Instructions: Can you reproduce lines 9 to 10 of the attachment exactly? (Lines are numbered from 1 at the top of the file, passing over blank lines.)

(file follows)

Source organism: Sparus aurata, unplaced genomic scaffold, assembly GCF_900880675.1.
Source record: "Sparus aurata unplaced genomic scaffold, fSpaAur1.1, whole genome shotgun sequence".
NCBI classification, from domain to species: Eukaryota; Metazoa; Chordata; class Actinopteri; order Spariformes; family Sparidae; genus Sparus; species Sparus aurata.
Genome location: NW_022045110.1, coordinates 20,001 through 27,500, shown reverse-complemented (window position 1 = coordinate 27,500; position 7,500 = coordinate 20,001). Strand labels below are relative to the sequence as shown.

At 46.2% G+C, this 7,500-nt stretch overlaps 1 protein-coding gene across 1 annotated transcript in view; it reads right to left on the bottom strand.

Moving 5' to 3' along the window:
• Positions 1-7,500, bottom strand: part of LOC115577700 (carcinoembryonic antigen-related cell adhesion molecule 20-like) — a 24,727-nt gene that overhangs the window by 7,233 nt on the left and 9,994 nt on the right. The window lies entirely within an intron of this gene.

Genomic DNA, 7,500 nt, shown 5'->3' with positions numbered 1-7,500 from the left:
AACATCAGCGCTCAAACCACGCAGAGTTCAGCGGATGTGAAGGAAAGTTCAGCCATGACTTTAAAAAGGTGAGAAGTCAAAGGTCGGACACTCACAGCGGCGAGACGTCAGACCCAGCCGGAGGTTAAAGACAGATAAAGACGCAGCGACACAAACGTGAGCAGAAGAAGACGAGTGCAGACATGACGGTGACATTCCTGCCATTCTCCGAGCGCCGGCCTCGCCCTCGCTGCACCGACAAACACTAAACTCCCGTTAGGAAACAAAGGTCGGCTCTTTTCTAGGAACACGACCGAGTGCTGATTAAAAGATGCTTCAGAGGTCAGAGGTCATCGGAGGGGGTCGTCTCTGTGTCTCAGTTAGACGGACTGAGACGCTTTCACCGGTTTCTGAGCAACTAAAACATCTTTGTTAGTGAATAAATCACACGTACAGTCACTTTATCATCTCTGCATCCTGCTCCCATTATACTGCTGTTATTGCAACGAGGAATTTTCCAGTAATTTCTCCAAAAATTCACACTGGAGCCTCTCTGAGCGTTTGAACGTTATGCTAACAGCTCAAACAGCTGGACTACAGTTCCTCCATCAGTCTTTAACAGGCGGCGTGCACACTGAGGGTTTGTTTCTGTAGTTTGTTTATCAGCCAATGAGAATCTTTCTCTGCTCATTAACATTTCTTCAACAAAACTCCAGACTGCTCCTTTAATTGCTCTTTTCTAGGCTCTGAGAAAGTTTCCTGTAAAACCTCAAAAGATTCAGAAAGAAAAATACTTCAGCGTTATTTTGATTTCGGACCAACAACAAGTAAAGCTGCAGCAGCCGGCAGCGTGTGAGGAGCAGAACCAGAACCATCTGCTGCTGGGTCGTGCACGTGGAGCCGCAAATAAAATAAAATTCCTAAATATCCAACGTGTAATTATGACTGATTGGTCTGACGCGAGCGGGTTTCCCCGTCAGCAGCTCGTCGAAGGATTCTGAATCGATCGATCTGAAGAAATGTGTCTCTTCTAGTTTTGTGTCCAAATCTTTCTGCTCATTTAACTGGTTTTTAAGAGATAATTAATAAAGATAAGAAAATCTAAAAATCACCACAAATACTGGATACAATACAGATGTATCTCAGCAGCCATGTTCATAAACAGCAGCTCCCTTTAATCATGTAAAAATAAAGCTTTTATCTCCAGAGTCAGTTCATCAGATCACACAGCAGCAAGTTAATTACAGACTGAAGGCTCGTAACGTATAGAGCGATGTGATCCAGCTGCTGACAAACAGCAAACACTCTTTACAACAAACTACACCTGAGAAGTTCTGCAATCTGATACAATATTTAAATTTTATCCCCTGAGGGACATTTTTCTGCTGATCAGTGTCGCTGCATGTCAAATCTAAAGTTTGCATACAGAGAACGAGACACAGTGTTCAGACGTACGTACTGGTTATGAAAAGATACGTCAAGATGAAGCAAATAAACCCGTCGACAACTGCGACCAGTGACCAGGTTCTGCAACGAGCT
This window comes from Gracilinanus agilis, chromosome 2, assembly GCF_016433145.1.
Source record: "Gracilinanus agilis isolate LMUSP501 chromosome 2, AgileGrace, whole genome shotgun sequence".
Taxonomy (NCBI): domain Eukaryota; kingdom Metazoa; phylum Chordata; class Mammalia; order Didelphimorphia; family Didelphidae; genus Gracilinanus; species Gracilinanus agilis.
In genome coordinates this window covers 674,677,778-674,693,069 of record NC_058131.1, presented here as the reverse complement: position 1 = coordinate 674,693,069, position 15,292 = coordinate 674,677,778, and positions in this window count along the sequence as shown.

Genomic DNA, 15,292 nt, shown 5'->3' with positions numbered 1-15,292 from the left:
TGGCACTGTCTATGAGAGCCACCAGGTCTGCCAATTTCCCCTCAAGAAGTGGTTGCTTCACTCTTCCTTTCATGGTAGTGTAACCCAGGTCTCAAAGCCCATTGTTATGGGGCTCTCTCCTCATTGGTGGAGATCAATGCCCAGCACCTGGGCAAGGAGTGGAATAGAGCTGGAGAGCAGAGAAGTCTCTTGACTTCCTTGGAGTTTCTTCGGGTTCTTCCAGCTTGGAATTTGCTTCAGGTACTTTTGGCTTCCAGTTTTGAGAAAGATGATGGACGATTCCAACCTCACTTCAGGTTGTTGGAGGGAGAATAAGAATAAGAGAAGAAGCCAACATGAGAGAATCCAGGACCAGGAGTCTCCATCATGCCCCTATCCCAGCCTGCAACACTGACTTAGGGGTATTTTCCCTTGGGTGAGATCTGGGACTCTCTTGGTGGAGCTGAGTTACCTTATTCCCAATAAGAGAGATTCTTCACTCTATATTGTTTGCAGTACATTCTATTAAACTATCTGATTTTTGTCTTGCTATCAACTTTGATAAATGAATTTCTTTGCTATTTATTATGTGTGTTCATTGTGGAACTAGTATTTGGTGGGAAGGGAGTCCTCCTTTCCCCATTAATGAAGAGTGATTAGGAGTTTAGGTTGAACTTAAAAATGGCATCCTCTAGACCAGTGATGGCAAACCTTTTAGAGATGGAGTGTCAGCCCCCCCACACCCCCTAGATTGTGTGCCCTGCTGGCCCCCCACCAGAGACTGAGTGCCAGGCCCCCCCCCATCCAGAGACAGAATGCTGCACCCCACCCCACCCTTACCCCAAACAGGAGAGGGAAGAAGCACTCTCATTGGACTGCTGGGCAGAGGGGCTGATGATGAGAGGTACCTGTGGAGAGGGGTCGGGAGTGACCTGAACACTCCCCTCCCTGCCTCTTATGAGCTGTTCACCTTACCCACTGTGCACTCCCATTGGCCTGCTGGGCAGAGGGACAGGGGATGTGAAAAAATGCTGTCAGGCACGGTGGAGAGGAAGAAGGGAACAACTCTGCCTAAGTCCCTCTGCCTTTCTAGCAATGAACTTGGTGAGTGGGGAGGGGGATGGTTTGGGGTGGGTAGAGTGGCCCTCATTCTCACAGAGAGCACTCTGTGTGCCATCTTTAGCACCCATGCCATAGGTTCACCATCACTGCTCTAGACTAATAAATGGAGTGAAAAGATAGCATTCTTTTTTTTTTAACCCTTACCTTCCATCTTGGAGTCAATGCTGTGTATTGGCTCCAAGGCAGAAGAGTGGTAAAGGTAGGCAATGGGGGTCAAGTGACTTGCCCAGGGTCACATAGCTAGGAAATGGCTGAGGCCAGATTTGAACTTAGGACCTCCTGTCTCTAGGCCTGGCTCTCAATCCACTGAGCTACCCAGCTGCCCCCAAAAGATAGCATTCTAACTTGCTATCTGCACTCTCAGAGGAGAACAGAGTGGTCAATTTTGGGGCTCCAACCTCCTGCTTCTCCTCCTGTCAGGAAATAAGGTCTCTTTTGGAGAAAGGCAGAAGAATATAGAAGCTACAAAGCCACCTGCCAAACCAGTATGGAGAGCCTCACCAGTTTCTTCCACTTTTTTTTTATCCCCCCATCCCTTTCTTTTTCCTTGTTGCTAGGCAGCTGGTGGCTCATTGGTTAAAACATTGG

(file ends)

AACATCAGCGCTCAAACCACGCAGAGTTCAGCGGATGTGAAGGAAAGTTCAGCCATGACTTTAAAAAGGTGAGAAGTCAAAGGTCGGACACTCACAGCGGCGAGACGTCAGACCCAGCCGGAGGTTAAAGACAGATAAAGACGCAGCGACACAAACGTGAGCAGAAGAAGACGAGTGCAGACATGACGGTGACATTCCTGCCATTCTCCGAGCGCCGGCCTCGCCCTCGCTGCACCGACAAACACTAAACTCCCGTTAGGAAACAAAGGTCGGCTCTTTTCTAGGAACACGACCGAGTGCTGATTAAAAGATGCTTCAGAGGTCAGAGGTCATCGGAGGGGGTCGTCTCTGTGTCTCAGTTAGACGGACTGAGACGCTTTCACCGGTTTCTGAGCAACTAAAACATCTTTGTTAGTGAATAAATCACACGTACAGTCACTTTATCATCTCTGCATCCTGCTCCCATTATACTGCTGTTATTGCAACGAGGAATTTTCCAGTAATTTCTCCAAAAATTCACACTGGAGCCTCTCTGAGCGTTTGAACGTTATGCTAACAGCTCAAACAGCTGGACTACAGTTCCTCCATCAGTCTTTAACAGGCGGCGTGCACACTGAGGGTTTGTTTCTGTAGTTTGTTTATCAGCCAATGAGAATCTTTCTCTGCTCATTAACATTTCTTCAACAAAACTCCAGACTGCTCCTTTAATTGCTCTTTTCTAGGCTCTGAGAAAGTTTCCTGTAAAACCTCAAAAGATTCAGAAAGAAAAATACTTCAGCGTTATTTTGATTTCGGACCAACAACAAGTAAAGCTGCAGCAGCCGGCAGCGTGTGAGGAGCAGAACCAGAACCATCTGCTGCTGGGTCGTGCACGTGGAGCCGCAAATAAAATAAAATTCCTAAATATCCAACGTGTAATTATGACTGATTGGTCTGACGCGAGCGGGTTTCCCCGTCAGCAGCTCGTCGAAGGATTCTGAATCGATCGATCTGAAGAAATGTGTCTCTTCTAGTTTTGTGTCCAAATCTTTCTGCTCATTTAACTGGTTTTTAAGAGATAATTAATAAAGATAAGAAAATCTAAAAATCACCACAAATACTGGATACAATACAGATGTATCTCAGCAGCCATGTTCATAAACAGCAGCTCCCTTTAATCATGTAAAAATAAAGCTTTTATCTCCAGAGTCAGTTCATCAGATCACACAGCAGCAAGTTAATTACAGACTGAAGGCTCGTAACGTATAGAGCGATGTGATCCAGCTGCTGACAAACAGCAAACACTCTTTACAACAAACTACACCTGAGAAGTTCTGCAATCTGATACAATATTTAAATTTTATCCCCTGAGGGACATTTTTCTGCTGATCAGTGTCGCTGCATGTCAAATCTAAAGTTTGCATACAGAGAACGAGACACAGTGTTCAGACGTACGTACTGGTTATGAAAAGATACGTCAAGATGAAGCAAATAAACCCGTCGACAACTGCGACCAGTGACCAGGTTCTGCAACGAGCT
This window comes from Gracilinanus agilis, chromosome 2, assembly GCF_016433145.1.